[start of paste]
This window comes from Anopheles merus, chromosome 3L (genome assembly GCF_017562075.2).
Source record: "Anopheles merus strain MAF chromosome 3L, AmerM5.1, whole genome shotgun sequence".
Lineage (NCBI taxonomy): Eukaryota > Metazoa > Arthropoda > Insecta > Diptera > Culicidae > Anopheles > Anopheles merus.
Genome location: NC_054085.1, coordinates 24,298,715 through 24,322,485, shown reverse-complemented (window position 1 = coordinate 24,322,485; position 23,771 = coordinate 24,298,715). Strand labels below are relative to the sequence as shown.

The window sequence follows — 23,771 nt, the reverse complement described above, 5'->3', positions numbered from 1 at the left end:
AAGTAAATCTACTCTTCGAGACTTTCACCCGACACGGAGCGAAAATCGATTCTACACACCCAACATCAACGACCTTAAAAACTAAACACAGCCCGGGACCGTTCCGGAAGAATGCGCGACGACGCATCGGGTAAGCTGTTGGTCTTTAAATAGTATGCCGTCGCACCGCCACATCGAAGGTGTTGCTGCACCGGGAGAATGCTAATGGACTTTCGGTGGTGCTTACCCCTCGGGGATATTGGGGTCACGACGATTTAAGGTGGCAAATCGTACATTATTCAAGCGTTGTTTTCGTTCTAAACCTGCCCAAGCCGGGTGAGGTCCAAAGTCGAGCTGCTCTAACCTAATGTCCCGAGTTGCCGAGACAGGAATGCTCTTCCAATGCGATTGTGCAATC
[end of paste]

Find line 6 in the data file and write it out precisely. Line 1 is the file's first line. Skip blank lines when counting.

AAGTAAATCTACTCTTCGAGACTTTCACCCGACACGGAGCGAAAATCGATTCTACACACCCAACATCAACGACCTTAAAAACTAAACACAGCCCGGGACCGTTCCGGAAGAATGCGCGACGACGCATCGGGTAAGCTGTTGGTCTTTAAATAGTATGCCGTCGCACCGCCACATCGAAGGTGTTGCTGCACCGGGAGAATGCTAATGGACTTTCGGTGGTGCTTACCCCTCGGGGATATTGGGGTCACGACGATTTAAGGTGGCAAATCGTACATTATTCAAGCGTTGTTTTCGTTCTAAACCTGCCCAAGCCGGGTGAGGTCCAAAGTCGAGCTGCTCTAACCTAATGTCCCGAGTTGCCGAGACAGGAATGCTCTTCCAATGCGATTGTGCAATC